County may not pay residents to rat on their neighbors
February 23, 2010
The Summit County Courthouse does not expect to enter into an arrangement with a couple in the Park City area who agreed to turn in homeowners who rent out their properties while receiving a tax break by declaring the house their primary residence.
People who own primary residences in Utah can receive a 45-percent exemption on their property taxes.
A man and woman hoped to receive payments from the county for revealing the names of people who are profiting on nightly rentals while receiving significant tax breaks. The couple was recently caught renting out their home nightly while receiving the tax exemption and then offered to tell about others who were also breaking the law.
Because they were using their property for nightly rentals they should have been excluded from receiving the primary residential property tax exemption, according to deputy Summit County attorney David Thomas.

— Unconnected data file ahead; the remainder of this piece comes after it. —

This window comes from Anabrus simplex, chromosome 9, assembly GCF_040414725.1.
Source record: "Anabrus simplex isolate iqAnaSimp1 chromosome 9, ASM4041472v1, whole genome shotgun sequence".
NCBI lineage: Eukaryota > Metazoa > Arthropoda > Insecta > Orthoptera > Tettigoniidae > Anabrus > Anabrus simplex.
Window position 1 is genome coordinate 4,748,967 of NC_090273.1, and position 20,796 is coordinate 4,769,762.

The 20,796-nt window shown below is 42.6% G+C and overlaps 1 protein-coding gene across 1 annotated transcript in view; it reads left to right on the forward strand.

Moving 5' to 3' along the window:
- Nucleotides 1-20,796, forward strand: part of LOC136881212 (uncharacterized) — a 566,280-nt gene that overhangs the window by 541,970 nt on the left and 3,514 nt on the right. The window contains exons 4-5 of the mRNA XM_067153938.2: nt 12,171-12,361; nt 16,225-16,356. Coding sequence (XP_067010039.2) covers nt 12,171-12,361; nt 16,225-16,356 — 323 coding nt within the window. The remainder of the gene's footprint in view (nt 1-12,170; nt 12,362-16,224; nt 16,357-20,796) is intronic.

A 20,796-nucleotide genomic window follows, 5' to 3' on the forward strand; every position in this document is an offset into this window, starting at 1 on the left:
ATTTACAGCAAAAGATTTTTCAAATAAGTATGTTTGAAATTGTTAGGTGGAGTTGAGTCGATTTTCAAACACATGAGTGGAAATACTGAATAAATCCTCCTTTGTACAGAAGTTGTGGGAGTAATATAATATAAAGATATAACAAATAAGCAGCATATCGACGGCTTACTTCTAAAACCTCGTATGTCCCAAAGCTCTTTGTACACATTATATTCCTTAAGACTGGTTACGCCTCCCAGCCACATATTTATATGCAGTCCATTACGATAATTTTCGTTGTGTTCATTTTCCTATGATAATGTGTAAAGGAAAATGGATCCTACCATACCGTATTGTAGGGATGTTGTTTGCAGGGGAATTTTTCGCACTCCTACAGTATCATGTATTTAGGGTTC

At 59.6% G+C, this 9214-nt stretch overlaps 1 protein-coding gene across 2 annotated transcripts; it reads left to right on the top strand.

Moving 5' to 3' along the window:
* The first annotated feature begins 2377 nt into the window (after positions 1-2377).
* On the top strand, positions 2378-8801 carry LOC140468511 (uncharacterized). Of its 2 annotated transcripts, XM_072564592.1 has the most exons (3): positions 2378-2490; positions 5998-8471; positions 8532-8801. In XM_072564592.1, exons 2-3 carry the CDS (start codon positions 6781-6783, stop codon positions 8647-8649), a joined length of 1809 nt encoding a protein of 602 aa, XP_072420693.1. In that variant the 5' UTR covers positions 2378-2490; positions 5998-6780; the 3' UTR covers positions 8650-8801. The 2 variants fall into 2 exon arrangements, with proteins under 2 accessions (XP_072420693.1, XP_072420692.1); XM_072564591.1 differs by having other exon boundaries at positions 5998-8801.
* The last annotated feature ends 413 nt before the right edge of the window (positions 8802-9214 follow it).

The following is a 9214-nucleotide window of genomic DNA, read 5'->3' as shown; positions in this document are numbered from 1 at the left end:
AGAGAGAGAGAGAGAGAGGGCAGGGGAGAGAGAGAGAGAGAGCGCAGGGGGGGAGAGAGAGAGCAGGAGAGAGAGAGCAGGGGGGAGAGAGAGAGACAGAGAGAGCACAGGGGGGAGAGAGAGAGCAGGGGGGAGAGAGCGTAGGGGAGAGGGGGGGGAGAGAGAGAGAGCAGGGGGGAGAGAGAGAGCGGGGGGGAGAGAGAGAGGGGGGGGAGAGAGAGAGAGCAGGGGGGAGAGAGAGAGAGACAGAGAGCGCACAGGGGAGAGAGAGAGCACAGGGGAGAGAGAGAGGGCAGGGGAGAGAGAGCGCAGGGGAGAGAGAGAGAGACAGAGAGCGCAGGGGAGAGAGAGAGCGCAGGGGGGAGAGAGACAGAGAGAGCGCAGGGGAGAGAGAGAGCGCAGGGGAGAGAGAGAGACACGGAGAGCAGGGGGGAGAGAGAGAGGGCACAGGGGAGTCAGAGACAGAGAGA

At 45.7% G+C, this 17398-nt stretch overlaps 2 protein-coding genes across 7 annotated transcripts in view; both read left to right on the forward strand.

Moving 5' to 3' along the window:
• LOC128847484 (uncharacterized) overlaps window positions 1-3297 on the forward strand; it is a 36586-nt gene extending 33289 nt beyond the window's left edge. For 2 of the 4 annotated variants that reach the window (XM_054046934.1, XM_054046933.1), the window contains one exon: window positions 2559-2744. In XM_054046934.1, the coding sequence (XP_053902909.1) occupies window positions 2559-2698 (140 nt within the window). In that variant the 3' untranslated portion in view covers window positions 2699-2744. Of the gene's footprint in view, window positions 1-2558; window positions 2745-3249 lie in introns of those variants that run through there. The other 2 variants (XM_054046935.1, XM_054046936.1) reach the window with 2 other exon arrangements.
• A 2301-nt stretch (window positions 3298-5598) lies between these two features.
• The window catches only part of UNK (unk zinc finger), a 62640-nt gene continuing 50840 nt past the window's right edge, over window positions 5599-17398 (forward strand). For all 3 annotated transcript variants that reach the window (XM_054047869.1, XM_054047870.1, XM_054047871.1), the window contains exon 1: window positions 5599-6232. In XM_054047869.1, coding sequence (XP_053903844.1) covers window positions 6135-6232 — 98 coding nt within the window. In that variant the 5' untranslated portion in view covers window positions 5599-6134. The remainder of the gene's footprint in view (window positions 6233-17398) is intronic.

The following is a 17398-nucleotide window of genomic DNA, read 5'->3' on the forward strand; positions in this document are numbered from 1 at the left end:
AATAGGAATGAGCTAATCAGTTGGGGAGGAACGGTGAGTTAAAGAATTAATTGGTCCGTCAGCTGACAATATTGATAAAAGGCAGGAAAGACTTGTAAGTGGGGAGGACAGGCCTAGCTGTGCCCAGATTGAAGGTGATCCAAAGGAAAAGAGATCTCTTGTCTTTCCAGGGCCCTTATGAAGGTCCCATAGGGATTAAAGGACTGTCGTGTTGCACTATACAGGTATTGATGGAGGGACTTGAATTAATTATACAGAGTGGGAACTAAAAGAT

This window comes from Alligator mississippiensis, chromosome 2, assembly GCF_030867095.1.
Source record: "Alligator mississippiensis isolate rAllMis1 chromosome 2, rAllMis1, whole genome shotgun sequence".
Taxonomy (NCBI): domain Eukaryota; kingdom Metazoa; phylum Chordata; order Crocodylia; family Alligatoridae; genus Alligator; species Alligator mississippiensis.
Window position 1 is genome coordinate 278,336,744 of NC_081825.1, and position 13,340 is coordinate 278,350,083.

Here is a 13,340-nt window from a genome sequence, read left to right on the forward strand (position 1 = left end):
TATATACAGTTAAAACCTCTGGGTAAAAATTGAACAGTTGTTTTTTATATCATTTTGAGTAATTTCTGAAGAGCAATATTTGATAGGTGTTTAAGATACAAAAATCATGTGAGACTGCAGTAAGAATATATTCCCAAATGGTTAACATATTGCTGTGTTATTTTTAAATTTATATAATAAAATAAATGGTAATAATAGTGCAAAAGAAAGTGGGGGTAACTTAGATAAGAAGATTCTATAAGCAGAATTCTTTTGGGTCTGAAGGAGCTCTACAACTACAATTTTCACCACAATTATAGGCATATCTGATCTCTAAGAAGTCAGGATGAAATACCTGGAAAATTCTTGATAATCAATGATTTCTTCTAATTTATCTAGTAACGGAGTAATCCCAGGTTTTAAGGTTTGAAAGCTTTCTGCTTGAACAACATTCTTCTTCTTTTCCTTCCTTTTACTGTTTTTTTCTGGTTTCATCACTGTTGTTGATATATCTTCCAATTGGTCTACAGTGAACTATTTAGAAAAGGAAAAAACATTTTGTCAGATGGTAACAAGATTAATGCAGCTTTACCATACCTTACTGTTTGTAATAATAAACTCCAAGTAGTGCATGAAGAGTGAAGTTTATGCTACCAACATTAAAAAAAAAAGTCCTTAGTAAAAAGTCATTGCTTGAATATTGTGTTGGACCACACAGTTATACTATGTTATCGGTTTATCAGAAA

For a "finder’s fee" the couple claimed they would expose other property owners in the county who are engaged in the same type of schemes.
However, Summit County Councilman Chris Robinson said he was not "a huge fan" of paying people to expose their neighbors.
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"It just seems weird to be going about business that way," Robinson said.
To receive the finder’s fee the couple would likely need to provide evidence that is admissible before the Utah State Tax Commission.
"I have concerns about this," Summit County Manager Bob Jasper said in a telephone interview Monday.
Summit County Council Chairwoman Claudia McMullin said she is against the county entering into a contract with the couple.
"It doesn’t sit well with me, the idea of paying people to spy on their neighbors," McMullin said. "I don’t know why we would be considering it."
As proposed, the fee may be a small percentage of the difference between the taxes paid with the primary exemption and those paid on 100 percent of the value of the property.